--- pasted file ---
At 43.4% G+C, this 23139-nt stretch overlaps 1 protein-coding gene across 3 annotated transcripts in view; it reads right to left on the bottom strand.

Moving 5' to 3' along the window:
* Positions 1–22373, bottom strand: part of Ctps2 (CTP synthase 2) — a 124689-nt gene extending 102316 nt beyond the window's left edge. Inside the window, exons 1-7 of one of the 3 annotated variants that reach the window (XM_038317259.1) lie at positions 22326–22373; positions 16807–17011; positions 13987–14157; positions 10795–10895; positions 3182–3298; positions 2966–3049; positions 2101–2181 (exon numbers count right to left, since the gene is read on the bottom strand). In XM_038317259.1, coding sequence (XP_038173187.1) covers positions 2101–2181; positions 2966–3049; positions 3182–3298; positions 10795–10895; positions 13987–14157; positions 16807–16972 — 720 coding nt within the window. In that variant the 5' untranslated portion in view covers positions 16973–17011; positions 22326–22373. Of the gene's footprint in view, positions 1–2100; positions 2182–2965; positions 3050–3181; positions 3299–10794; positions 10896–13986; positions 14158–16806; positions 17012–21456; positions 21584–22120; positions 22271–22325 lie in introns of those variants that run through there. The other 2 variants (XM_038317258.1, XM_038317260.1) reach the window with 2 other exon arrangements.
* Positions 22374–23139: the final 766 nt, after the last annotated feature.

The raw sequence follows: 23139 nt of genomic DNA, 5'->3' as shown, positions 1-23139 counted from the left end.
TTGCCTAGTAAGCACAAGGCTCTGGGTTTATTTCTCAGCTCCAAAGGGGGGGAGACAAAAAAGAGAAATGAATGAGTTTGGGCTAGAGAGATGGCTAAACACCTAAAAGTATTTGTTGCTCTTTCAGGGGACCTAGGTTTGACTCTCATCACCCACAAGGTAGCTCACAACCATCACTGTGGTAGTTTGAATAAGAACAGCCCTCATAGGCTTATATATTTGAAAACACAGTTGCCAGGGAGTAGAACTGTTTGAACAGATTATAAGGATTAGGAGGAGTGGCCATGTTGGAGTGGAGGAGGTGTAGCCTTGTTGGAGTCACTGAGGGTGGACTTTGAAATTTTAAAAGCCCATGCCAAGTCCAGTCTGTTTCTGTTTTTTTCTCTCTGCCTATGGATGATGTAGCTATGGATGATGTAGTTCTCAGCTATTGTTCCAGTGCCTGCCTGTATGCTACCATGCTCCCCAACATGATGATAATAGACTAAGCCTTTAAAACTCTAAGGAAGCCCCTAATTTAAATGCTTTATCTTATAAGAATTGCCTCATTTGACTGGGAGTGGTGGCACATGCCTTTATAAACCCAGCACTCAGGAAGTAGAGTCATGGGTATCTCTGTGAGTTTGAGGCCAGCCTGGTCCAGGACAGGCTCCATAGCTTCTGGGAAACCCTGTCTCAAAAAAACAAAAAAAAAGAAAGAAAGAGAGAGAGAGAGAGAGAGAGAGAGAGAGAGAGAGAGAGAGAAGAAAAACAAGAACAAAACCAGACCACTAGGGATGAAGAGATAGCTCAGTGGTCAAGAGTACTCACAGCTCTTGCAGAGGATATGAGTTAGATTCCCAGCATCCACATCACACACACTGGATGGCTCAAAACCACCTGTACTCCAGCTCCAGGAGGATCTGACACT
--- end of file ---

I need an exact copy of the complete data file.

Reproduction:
At 43.4% G+C, this 23139-nt stretch overlaps 1 protein-coding gene across 3 annotated transcripts in view; it reads right to left on the bottom strand.

Moving 5' to 3' along the window:
* Positions 1–22373, bottom strand: part of Ctps2 (CTP synthase 2) — a 124689-nt gene extending 102316 nt beyond the window's left edge. Inside the window, exons 1-7 of one of the 3 annotated variants that reach the window (XM_038317259.1) lie at positions 22326–22373; positions 16807–17011; positions 13987–14157; positions 10795–10895; positions 3182–3298; positions 2966–3049; positions 2101–2181 (exon numbers count right to left, since the gene is read on the bottom strand). In XM_038317259.1, coding sequence (XP_038173187.1) covers positions 2101–2181; positions 2966–3049; positions 3182–3298; positions 10795–10895; positions 13987–14157; positions 16807–16972 — 720 coding nt within the window. In that variant the 5' untranslated portion in view covers positions 16973–17011; positions 22326–22373. Of the gene's footprint in view, positions 1–2100; positions 2182–2965; positions 3050–3181; positions 3299–10794; positions 10896–13986; positions 14158–16806; positions 17012–21456; positions 21584–22120; positions 22271–22325 lie in introns of those variants that run through there. The other 2 variants (XM_038317258.1, XM_038317260.1) reach the window with 2 other exon arrangements.
* Positions 22374–23139: the final 766 nt, after the last annotated feature.

The raw sequence follows: 23139 nt of genomic DNA, 5'->3' as shown, positions 1-23139 counted from the left end.
TTGCCTAGTAAGCACAAGGCTCTGGGTTTATTTCTCAGCTCCAAAGGGGGGGAGACAAAAAAGAGAAATGAATGAGTTTGGGCTAGAGAGATGGCTAAACACCTAAAAGTATTTGTTGCTCTTTCAGGGGACCTAGGTTTGACTCTCATCACCCACAAGGTAGCTCACAACCATCACTGTGGTAGTTTGAATAAGAACAGCCCTCATAGGCTTATATATTTGAAAACACAGTTGCCAGGGAGTAGAACTGTTTGAACAGATTATAAGGATTAGGAGGAGTGGCCATGTTGGAGTGGAGGAGGTGTAGCCTTGTTGGAGTCACTGAGGGTGGACTTTGAAATTTTAAAAGCCCATGCCAAGTCCAGTCTGTTTCTGTTTTTTTCTCTCTGCCTATGGATGATGTAGCTATGGATGATGTAGTTCTCAGCTATTGTTCCAGTGCCTGCCTGTATGCTACCATGCTCCCCAACATGATGATAATAGACTAAGCCTTTAAAACTCTAAGGAAGCCCCTAATTTAAATGCTTTATCTTATAAGAATTGCCTCATTTGACTGGGAGTGGTGGCACATGCCTTTATAAACCCAGCACTCAGGAAGTAGAGTCATGGGTATCTCTGTGAGTTTGAGGCCAGCCTGGTCCAGGACAGGCTCCATAGCTTCTGGGAAACCCTGTCTCAAAAAAACAAAAAAAAAGAAAGAAAGAGAGAGAGAGAGAGAGAGAGAGAGAGAGAGAGAGAGAGAGAAGAAAAACAAGAACAAAACCAGACCACTAGGGATGAAGAGATAGCTCAGTGGTCAAGAGTACTCACAGCTCTTGCAGAGGATATGAGTTAGATTCCCAGCATCCACATCACACACACTGGATGGCTCAAAACCACCTGTACTCCAGCTCCAGGAGGATCTGACACT